Vitamin D is your rockstar ‘Solar Hormone’

Innovative Women's Health
Vitamin D is your Rockstar ‘Solar Hormone’    

Vitamin D is your rockstar

In my office I refer to Vitamin D3 as a “non-negotiable” supplement almost every patient must take daily. This much-hyped vitamin (which actually acts more like a hormone) is probably as close to a “rockstar vitamin” as you can get. Most people know two things about Vitamin D- 3: You get it from the sun and you need it to for healthy bones– yes, these are true, but there’s so much more to this vitamin which is critical for a healthy body. Vitamin D is essential for our mental and physical health as well as a healthy immune system, cancer prevention

We get the inactive form of Vitamin D3 either from exposure to UV rays on our skin or by taking a supplement. Either way, the vitamin needs to be activated by the liver or kidneys to become useable by the body. The vitamin is then active and able to interact with vitamin D receptors which are located in tissues all over your body. Vitamin D allows us to regulate our blood levels of calcium which keeps our bones and muscles healthy. Additionally, Vitamin D plays a role in many different biochemical processes that medicine is still learning about.

Consequences of deficiency can show up in a myriad of conditions or symptoms: thinning or soft bones, muscle weakness or aches, autoimmune diseases (i.e. Crohn Disease, MS, Type 1 Diabetes), metabolic syndrome, breathing problems such as asthma, increased susceptibility to infections, depression, increased incidence of many cancers. You could probably say this Vitamin does a little bit of everything for our bodies.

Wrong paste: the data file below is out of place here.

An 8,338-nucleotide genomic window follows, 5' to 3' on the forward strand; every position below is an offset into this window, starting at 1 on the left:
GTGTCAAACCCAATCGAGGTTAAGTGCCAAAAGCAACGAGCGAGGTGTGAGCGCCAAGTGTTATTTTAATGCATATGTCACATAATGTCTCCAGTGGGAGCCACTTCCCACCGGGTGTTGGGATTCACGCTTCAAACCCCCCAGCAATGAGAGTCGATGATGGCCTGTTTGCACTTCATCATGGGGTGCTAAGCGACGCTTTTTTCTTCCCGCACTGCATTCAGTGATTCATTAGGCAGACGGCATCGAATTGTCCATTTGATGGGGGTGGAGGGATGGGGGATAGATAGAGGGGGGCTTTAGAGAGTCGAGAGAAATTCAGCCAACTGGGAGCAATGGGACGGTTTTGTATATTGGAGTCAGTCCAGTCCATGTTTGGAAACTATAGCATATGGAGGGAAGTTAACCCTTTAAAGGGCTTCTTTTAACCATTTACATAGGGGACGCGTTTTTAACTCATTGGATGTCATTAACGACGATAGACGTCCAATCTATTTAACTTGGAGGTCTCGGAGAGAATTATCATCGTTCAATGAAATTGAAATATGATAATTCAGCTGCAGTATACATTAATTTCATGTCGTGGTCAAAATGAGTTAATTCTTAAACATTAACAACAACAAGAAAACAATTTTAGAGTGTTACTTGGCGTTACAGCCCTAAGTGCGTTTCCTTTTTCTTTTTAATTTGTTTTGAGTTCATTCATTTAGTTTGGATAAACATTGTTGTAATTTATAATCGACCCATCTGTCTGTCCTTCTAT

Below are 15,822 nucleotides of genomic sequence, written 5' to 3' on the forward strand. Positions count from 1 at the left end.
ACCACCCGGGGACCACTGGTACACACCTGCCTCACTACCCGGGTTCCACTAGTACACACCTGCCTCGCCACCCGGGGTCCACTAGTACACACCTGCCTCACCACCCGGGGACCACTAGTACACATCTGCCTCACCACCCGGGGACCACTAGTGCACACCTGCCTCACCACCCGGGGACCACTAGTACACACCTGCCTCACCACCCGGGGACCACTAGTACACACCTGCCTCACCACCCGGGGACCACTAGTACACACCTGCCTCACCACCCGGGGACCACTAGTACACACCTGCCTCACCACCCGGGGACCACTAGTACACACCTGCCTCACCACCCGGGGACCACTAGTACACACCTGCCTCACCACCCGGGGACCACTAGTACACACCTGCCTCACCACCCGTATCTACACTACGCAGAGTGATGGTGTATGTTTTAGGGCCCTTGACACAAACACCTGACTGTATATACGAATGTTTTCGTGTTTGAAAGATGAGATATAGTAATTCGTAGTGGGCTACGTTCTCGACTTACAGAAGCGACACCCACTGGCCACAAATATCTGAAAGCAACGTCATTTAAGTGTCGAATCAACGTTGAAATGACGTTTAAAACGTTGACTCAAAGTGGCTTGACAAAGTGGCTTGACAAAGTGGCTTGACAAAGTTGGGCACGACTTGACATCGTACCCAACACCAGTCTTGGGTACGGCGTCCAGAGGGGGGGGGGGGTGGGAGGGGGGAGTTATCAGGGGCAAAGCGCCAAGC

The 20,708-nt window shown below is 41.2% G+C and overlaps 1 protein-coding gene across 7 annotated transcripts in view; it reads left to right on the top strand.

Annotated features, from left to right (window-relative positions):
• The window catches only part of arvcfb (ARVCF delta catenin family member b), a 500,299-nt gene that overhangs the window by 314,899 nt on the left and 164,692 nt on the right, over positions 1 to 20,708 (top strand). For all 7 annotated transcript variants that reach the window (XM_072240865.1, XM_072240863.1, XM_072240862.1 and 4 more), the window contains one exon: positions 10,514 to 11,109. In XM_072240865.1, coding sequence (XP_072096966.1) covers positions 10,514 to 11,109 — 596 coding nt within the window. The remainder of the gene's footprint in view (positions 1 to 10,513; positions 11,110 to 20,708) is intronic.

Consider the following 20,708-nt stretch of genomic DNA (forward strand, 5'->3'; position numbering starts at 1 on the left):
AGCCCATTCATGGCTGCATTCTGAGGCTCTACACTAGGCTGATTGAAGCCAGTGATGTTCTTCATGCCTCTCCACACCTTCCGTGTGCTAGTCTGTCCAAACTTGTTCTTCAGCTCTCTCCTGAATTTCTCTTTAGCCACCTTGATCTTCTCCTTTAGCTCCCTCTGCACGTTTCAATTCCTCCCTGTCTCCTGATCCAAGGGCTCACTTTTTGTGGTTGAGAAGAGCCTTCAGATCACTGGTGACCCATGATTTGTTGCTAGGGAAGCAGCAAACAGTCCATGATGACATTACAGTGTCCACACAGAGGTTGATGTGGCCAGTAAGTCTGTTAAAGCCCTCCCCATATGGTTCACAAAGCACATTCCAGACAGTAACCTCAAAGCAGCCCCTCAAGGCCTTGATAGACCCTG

Vitamin D deficiency is extremely common worldwide, but especially in northern latitudes (such as here in cloudy Washington). Here are 5 reasons you may not be getting enough D in your life:

  1. Limited exposure to UVB or using UVB-blocking sunscreen
  2. You have highly pigmented skin
  3. Several medications and supplements prevent Vitamin D production, absorption or increase metabolism (i.e. anticonvulsants, steroids, St. John’s wort)
  4. Liver or kidney disease
  5. Gut diseases which prevent absorption (i.e. Crohn disease and Celiac disease)

So what can you do to help improve your D3 levels? First, get your Vitamin D tested via an easy blood test. Although labs vary, I like to see Vitamin D3 levels at least at 50 ng/dL in my patients.

Visit a provider at Innovative Women's Health for further information and to get your Vitamin D checked!